The Ageing Brain: Molecular and Cellular Basis of Neurodegeneration.

Frontiers in Cell and Developmental Biology
Shofiul AzamDong-Kug Choi

Abstract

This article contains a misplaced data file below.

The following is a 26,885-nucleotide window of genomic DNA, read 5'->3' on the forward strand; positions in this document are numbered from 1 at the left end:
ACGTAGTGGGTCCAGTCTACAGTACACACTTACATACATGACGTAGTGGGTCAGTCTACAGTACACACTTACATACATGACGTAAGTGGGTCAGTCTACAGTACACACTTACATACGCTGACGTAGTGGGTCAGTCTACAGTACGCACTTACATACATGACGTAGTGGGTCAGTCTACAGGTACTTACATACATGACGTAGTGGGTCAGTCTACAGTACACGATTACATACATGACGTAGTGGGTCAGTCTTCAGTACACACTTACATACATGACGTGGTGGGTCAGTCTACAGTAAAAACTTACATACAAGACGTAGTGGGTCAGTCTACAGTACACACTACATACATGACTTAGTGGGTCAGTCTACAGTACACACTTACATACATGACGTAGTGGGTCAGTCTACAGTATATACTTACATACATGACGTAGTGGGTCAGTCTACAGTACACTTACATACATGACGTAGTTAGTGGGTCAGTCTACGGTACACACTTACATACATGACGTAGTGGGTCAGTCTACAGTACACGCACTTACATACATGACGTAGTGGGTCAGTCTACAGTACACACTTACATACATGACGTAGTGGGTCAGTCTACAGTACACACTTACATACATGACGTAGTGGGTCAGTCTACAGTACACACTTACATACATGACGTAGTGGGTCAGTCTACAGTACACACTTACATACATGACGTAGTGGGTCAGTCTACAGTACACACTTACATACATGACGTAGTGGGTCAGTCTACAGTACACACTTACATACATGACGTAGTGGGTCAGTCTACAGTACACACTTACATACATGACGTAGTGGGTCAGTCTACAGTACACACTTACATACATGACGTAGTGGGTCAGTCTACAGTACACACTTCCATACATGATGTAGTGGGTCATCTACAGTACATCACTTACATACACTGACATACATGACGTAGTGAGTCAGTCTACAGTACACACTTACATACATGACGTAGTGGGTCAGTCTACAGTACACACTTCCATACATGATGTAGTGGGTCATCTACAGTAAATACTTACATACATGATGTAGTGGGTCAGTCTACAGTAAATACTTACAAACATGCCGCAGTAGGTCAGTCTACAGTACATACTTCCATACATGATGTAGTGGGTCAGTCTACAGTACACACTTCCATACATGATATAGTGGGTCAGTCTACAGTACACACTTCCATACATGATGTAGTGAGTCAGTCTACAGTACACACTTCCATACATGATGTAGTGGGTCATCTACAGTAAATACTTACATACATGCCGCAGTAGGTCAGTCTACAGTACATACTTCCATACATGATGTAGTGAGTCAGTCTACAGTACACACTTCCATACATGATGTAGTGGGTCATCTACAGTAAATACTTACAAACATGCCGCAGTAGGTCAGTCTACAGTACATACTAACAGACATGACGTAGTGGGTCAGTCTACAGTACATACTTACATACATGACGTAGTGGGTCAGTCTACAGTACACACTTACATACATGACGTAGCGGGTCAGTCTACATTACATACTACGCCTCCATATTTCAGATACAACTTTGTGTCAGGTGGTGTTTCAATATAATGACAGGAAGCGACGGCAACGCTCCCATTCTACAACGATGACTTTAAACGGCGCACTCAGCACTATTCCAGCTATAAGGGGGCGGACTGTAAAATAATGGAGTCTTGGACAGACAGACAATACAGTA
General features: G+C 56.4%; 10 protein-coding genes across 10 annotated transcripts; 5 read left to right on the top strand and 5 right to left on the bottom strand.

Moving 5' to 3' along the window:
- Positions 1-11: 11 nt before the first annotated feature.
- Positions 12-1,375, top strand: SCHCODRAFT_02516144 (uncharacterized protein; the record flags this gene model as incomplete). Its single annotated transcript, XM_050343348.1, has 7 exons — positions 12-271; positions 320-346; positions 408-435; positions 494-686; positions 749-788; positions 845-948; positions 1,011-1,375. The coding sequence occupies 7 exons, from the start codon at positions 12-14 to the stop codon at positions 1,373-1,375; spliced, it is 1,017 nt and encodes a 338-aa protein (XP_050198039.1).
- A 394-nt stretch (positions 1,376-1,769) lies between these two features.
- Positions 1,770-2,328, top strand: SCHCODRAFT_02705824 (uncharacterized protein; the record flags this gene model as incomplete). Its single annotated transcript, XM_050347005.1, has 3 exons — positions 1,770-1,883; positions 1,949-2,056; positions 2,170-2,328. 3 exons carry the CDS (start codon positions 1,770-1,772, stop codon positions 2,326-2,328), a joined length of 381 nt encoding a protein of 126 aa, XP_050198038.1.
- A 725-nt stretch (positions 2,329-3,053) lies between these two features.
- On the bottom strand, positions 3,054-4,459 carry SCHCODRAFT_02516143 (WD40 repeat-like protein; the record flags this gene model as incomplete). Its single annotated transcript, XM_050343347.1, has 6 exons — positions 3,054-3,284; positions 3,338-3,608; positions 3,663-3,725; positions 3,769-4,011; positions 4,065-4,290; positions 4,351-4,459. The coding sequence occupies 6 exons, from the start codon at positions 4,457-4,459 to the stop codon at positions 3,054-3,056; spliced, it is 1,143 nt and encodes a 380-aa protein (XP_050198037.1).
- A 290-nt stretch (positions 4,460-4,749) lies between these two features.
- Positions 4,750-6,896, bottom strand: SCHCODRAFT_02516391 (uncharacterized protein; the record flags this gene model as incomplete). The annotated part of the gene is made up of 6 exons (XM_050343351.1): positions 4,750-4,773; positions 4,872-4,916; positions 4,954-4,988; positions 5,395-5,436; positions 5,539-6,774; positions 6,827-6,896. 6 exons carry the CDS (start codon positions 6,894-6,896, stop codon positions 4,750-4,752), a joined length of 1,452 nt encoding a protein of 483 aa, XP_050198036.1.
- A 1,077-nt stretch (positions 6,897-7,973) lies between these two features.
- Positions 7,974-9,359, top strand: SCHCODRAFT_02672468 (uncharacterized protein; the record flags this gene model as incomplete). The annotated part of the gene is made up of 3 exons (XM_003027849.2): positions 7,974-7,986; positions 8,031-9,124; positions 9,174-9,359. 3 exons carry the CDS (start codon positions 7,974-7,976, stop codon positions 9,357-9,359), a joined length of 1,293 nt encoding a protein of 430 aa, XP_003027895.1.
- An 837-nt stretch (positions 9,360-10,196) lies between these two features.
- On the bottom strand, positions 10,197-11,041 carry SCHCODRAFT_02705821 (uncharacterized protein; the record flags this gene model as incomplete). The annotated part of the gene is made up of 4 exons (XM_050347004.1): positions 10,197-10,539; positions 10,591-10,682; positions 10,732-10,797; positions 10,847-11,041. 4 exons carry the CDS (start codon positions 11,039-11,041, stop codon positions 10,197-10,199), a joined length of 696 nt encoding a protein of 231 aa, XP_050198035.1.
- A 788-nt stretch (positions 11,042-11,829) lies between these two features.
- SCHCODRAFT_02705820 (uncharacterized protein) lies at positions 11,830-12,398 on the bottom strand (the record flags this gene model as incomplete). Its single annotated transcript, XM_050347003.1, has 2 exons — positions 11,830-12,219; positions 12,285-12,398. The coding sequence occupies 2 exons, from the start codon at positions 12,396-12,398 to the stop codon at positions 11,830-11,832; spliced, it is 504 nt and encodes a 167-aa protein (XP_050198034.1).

Ageing is an inevitable event in the lifecycle of all organisms, characterized by progressive physiological deterioration and increased vulnerability to death. Ageing has also been described as the primary risk factor of most neurodegenerative diseases, including Alzheimer's disease (AD), Parkinson's disease (PD), Huntington's disease (HD), and frontotemporal lobar dementia (FTD). These neurodegenerative diseases occur more prevalently in the aged populations. Few effective treatments have been identified to treat these epidemic neurological crises. Neurodegenerative diseases are associated with enormous socioeconomic and personal costs. Here, the pathogenesis of AD, PD, and other neurodegenerative diseases has been presented, including a summary of their known associations with the biological hallmarks of ageing: genomic instability, telomere attrition, epigenetic alterations, loss of proteostasis, mitochondrial dysfunction, cellular senescence, deregulated nutrient sensing, stem cell exhaustion, and altered intercellular communications. Understanding the central biological mechanisms that underlie ageing is important for identifying novel therapeutic targets for neurodegenerative diseases. Potential therapeutic strategies, in...Continue Reading

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